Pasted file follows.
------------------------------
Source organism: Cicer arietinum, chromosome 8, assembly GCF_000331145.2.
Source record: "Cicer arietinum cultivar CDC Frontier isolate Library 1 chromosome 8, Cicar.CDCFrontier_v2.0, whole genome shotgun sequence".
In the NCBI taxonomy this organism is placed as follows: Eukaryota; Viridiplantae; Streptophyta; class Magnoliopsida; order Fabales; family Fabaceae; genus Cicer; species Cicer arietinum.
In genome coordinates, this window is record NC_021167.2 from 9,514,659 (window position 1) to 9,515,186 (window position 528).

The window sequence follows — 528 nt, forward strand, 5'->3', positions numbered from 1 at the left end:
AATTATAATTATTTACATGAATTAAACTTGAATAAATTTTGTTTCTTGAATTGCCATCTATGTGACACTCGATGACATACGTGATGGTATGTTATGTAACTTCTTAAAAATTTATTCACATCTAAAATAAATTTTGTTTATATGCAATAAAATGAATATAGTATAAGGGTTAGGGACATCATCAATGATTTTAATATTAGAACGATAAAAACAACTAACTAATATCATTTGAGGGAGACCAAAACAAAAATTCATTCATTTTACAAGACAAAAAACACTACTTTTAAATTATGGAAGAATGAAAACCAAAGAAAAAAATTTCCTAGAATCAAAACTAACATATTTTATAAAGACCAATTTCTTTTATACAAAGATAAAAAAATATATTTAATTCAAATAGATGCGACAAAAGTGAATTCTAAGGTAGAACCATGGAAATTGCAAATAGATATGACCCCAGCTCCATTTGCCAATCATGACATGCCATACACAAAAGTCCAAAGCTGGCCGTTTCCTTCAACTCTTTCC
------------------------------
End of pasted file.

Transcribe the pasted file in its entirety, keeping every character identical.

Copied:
Source organism: Cicer arietinum, chromosome 8, assembly GCF_000331145.2.
Source record: "Cicer arietinum cultivar CDC Frontier isolate Library 1 chromosome 8, Cicar.CDCFrontier_v2.0, whole genome shotgun sequence".
In the NCBI taxonomy this organism is placed as follows: Eukaryota; Viridiplantae; Streptophyta; class Magnoliopsida; order Fabales; family Fabaceae; genus Cicer; species Cicer arietinum.
In genome coordinates, this window is record NC_021167.2 from 9,514,659 (window position 1) to 9,515,186 (window position 528).

The window sequence follows — 528 nt, forward strand, 5'->3', positions numbered from 1 at the left end:
AATTATAATTATTTACATGAATTAAACTTGAATAAATTTTGTTTCTTGAATTGCCATCTATGTGACACTCGATGACATACGTGATGGTATGTTATGTAACTTCTTAAAAATTTATTCACATCTAAAATAAATTTTGTTTATATGCAATAAAATGAATATAGTATAAGGGTTAGGGACATCATCAATGATTTTAATATTAGAACGATAAAAACAACTAACTAATATCATTTGAGGGAGACCAAAACAAAAATTCATTCATTTTACAAGACAAAAAACACTACTTTTAAATTATGGAAGAATGAAAACCAAAGAAAAAAATTTCCTAGAATCAAAACTAACATATTTTATAAAGACCAATTTCTTTTATACAAAGATAAAAAAATATATTTAATTCAAATAGATGCGACAAAAGTGAATTCTAAGGTAGAACCATGGAAATTGCAAATAGATATGACCCCAGCTCCATTTGCCAATCATGACATGCCATACACAAAAGTCCAAAGCTGGCCGTTTCCTTCAACTCTTTCC